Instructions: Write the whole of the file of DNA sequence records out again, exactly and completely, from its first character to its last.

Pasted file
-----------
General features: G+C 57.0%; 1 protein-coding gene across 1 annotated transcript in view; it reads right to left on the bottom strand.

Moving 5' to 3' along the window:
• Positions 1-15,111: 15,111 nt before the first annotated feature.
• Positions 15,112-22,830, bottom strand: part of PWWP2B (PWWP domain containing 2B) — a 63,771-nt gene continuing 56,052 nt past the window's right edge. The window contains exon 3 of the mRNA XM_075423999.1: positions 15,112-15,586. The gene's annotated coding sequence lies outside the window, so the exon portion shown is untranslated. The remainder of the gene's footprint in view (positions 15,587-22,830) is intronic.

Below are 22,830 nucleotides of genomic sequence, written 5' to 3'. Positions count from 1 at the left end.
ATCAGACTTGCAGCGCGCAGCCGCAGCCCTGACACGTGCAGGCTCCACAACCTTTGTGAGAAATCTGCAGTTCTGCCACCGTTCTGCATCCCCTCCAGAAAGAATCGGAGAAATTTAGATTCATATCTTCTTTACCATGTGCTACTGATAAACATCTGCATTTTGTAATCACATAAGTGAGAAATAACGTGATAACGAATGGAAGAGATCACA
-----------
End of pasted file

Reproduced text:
General features: G+C 57.0%; 1 protein-coding gene across 1 annotated transcript in view; it reads right to left on the bottom strand.

Moving 5' to 3' along the window:
• Positions 1-15,111: 15,111 nt before the first annotated feature.
• Positions 15,112-22,830, bottom strand: part of PWWP2B (PWWP domain containing 2B) — a 63,771-nt gene continuing 56,052 nt past the window's right edge. The window contains exon 3 of the mRNA XM_075423999.1: positions 15,112-15,586. The gene's annotated coding sequence lies outside the window, so the exon portion shown is untranslated. The remainder of the gene's footprint in view (positions 15,587-22,830) is intronic.

Below are 22,830 nucleotides of genomic sequence, written 5' to 3'. Positions count from 1 at the left end.
ATCAGACTTGCAGCGCGCAGCCGCAGCCCTGACACGTGCAGGCTCCACAACCTTTGTGAGAAATCTGCAGTTCTGCCACCGTTCTGCATCCCCTCCAGAAAGAATCGGAGAAATTTAGATTCATATCTTCTTTACCATGTGCTACTGATAAACATCTGCATTTTGTAATCACATAAGTGAGAAATAACGTGATAACGAATGGAAGAGATCACA